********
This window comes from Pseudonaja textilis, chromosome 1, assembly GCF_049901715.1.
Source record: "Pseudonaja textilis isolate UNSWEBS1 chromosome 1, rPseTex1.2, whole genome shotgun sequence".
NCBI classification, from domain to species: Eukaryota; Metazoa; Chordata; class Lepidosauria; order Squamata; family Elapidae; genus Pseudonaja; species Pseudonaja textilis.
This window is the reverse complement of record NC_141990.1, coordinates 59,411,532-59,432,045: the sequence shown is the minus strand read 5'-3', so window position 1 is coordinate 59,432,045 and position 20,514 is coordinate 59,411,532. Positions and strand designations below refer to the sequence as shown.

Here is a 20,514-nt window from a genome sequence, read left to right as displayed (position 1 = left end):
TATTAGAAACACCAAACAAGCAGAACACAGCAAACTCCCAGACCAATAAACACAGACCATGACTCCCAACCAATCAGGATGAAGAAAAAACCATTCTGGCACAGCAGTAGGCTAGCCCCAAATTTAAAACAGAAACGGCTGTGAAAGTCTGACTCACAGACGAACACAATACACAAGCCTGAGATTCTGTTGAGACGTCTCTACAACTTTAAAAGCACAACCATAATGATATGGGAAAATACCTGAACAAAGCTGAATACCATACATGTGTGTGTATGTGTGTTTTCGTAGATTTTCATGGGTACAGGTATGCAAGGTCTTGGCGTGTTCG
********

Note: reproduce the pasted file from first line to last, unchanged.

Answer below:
This window comes from Pseudonaja textilis, chromosome 1, assembly GCF_049901715.1.
Source record: "Pseudonaja textilis isolate UNSWEBS1 chromosome 1, rPseTex1.2, whole genome shotgun sequence".
NCBI classification, from domain to species: Eukaryota; Metazoa; Chordata; class Lepidosauria; order Squamata; family Elapidae; genus Pseudonaja; species Pseudonaja textilis.
This window is the reverse complement of record NC_141990.1, coordinates 59,411,532-59,432,045: the sequence shown is the minus strand read 5'-3', so window position 1 is coordinate 59,432,045 and position 20,514 is coordinate 59,411,532. Positions and strand designations below refer to the sequence as shown.

Here is a 20,514-nt window from a genome sequence, read left to right as displayed (position 1 = left end):
TATTAGAAACACCAAACAAGCAGAACACAGCAAACTCCCAGACCAATAAACACAGACCATGACTCCCAACCAATCAGGATGAAGAAAAAACCATTCTGGCACAGCAGTAGGCTAGCCCCAAATTTAAAACAGAAACGGCTGTGAAAGTCTGACTCACAGACGAACACAATACACAAGCCTGAGATTCTGTTGAGACGTCTCTACAACTTTAAAAGCACAACCATAATGATATGGGAAAATACCTGAACAAAGCTGAATACCATACATGTGTGTGTATGTGTGTTTTCGTAGATTTTCATGGGTACAGGTATGCAAGGTCTTGGCGTGTTCG